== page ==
Turf Marking

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Tuesday, October 05, 2004

It was pretty much inexcuseable behavior. Nevermind the many social, psychological, ethical and religious creeds I violated. It was a response that was entirely inappropriate for the situation.

I was slowing down at a traffic light when I noticed some young people trying to pull out of a driveway adjacent to the light. I had a Good Samaritan Moment and layed back to give the people room. I was slightly disappointed when I saw that these people blocked me in order to allow others, presumably as part of a caravan, out into the street. Hey, I could live with that, right? Then, the light turned green.

I went from zero to furious in two seconds flat.

I didn't realize that the windows were all down, but didn't care once I did. I let loose a torrent of blasphemous obscenity that would have been fire and brimstone if I had that sort of divine power. I saw and heard the people now two cars in front of me (where there were none before) turn and utter something but I couldn't hear it above my own screaming. It could have been apologies, or raucous laughter at my expense -- I'll never know. I'm sure I looked and sounded like the sort of person who was about to pull out an uzi and start spraying like my Dad's old lawn sprinkler. The one that would spray back and forth at 45 degree angles.

*Brrap Brrap Brrap Brrap Brrap... Brrrrrrrrrrrrrrrrrrap*

Looking back, I reveled in it. I reveled in it because I was in the right. The people in front of me were rude and inconsiderate for abusing my kindness. I was the only car on the street at that moment. They knew what they were about to do and could have waved me through if they wanted to stay together. They almost couldn't get that second car out. The car in front was trying to back up to give them room. I stayed where the f**k I was -- for a moment. Then, I pulled back. The little b@$tards probably didn't get the "Yes, for the second time I've allowed you to inconvenience me" message. A third car was thinking about getting out, but I shut that sh!+ down and pulled right in front of them.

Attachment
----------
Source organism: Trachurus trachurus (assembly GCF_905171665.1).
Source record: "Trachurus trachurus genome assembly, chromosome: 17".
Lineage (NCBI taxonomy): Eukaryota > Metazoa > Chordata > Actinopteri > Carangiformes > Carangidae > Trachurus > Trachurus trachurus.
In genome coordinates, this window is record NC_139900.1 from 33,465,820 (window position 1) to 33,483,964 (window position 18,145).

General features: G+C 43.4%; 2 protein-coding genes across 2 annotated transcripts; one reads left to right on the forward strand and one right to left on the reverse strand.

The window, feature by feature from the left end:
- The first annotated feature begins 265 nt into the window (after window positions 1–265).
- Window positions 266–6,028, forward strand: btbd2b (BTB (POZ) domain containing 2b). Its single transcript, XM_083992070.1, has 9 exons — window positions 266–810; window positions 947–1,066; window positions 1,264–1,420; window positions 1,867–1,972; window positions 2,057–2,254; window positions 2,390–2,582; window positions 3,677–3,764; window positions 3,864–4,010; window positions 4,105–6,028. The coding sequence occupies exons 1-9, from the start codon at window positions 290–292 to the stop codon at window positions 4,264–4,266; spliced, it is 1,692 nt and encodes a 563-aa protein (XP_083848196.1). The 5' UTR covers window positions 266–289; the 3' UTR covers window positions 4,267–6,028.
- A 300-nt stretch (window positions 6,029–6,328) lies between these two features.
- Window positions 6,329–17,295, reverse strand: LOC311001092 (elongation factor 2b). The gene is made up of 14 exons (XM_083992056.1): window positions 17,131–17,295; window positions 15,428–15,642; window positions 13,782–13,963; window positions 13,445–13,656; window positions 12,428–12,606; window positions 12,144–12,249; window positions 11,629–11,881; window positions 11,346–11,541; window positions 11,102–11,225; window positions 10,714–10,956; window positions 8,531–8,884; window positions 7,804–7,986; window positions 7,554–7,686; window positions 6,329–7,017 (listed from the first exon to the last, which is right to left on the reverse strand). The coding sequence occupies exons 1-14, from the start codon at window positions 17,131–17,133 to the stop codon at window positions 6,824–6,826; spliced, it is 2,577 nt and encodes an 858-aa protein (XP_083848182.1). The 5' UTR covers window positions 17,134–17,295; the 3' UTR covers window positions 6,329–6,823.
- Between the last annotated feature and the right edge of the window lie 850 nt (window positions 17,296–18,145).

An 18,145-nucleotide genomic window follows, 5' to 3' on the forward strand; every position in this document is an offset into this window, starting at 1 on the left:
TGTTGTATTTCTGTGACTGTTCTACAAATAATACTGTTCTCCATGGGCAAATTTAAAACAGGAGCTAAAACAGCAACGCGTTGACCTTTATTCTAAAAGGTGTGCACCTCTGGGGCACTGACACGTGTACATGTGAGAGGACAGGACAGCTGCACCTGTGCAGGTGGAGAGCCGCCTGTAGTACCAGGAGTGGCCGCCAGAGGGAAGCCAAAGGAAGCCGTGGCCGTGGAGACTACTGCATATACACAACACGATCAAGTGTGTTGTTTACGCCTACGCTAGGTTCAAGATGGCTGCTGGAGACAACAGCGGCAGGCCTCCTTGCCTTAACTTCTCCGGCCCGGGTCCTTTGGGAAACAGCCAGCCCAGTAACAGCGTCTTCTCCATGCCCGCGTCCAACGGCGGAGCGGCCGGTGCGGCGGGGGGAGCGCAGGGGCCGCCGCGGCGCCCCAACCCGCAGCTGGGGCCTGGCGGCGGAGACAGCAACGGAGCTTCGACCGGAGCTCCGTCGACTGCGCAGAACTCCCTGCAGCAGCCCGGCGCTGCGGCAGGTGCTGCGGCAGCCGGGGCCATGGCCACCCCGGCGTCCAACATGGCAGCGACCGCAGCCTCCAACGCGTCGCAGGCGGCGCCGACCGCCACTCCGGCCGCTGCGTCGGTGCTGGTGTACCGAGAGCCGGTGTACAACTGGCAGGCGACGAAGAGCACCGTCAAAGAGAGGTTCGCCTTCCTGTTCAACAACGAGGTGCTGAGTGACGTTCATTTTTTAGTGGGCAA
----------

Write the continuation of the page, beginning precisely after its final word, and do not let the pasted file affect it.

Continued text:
But I re digress.

The real victim in this story was E, who had the misfortune to sit in the car next to me. Not only was she exposed to the negative energy I was generating, she had to experience my rebuff of her attempts to point out, in a logical manner, that my reaction was completely disproportionate given the actual 2 to 3 minute length of my inconvenience.

She left the car and slammed the door when my retort was "It's the principle!"

But the issue wasn't the principle. The issue was my feeling of "righteous anger." It's a side-effect of my upbringing and life experience. Of all the times I was, in fact, wrong and received more-than-stern consequences. Where people took advantage of the fact that I was wrong, not to teach me a lesson, but simply because they could. They had the mental and/or physical wherewithal to do so.

I didn't always have the mental and physical wherewithal I do now. I was always the kid who would walk into a burn (Yeah, I've got Prince Albert in a can. So?) I had no ability to retaliate in any form. But, I've grown up and I'll tell you, there's something that feels good about knowing that you now have the power to decide that you choose just how much crap you're willing to take. Almost makes you feel like God knowing you can decide to forgive someone or try to take your pound of flesh, with no more consideration than which side of the bed you happened to get up from that morning. No consideration of the mistakes I once made. No consideration of the fact that maybe there was a need for them to make a slight imposition on my time. Just the focus on my abused kindness, my lost time, and my righteous anger.

I need to accept that part of me that says "Screw 'em." I need to accept the part that only regrets one thing about the incident, namely that it upset E. And, then I need to bury them because thoughts like those and things like compassion and mercy can't exist side by side. I was in the right to have A reaction. I was wrong to overreact. I could leave it at that, but there's something more. The response of the type of person that I really want to be would be to set aside my right to be right and allow the 1.5 seconds of inconvenience. I might've felt better about making the lives of at least three carloads of people easier than I felt (and, it felt good at the moment) about spewing bile.

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